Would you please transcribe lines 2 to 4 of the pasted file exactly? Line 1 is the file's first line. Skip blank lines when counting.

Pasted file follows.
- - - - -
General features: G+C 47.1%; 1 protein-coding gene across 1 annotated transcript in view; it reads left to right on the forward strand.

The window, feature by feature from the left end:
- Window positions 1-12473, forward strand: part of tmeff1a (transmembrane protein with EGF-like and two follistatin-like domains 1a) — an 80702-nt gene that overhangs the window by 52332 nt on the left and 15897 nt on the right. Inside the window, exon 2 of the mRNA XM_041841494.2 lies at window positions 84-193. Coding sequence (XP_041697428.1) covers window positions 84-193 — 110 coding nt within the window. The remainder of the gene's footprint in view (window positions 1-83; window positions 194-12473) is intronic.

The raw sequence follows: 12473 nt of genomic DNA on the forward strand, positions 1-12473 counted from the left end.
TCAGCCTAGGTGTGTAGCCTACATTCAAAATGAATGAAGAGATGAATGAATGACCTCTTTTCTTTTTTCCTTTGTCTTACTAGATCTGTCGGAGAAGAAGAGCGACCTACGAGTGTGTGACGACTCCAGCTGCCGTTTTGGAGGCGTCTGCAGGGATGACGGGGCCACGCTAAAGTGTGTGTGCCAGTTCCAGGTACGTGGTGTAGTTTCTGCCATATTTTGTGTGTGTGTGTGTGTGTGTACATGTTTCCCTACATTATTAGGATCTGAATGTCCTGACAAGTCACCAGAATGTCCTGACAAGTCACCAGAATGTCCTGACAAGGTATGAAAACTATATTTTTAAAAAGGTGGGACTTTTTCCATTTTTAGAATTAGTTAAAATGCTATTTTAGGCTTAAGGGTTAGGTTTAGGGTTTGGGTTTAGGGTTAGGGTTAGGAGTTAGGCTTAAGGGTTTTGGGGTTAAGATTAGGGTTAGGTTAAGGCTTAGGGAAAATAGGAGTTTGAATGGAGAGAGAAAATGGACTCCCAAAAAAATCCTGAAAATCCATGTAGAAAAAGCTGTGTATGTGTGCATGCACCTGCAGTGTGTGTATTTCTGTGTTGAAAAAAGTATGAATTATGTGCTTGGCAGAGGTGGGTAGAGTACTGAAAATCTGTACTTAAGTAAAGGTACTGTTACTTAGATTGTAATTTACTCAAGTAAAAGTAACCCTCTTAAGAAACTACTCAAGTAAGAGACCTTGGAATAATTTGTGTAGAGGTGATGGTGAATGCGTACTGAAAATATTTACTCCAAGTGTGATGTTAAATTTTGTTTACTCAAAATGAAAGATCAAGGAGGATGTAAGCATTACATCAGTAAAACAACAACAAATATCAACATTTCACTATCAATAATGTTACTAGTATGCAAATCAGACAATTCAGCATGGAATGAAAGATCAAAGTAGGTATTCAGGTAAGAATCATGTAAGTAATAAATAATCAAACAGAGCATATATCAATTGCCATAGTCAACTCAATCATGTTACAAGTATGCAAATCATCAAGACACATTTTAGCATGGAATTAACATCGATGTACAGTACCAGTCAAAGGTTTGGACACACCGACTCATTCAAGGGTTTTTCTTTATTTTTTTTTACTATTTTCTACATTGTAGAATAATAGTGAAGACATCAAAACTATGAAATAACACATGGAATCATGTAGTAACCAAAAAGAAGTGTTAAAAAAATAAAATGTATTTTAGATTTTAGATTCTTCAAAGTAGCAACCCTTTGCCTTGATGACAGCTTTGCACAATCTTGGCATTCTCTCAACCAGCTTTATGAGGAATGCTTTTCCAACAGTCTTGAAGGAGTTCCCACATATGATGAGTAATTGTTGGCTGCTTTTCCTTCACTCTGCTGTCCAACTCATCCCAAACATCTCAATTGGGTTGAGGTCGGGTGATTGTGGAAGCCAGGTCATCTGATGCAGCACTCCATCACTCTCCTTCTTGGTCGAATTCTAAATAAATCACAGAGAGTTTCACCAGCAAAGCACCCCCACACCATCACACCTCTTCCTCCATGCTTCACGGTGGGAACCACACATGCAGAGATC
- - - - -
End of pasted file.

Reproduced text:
The window, feature by feature from the left end:
- Window positions 1-12473, forward strand: part of tmeff1a (transmembrane protein with EGF-like and two follistatin-like domains 1a) — an 80702-nt gene that overhangs the window by 52332 nt on the left and 15897 nt on the right. Inside the window, exon 2 of the mRNA XM_041841494.2 lies at window positions 84-193. Coding sequence (XP_041697428.1) covers window positions 84-193 — 110 coding nt within the window. The remainder of the gene's footprint in view (window positions 1-83; window positions 194-12473) is intronic.

The raw sequence follows: 12473 nt of genomic DNA on the forward strand, positions 1-12473 counted from the left end.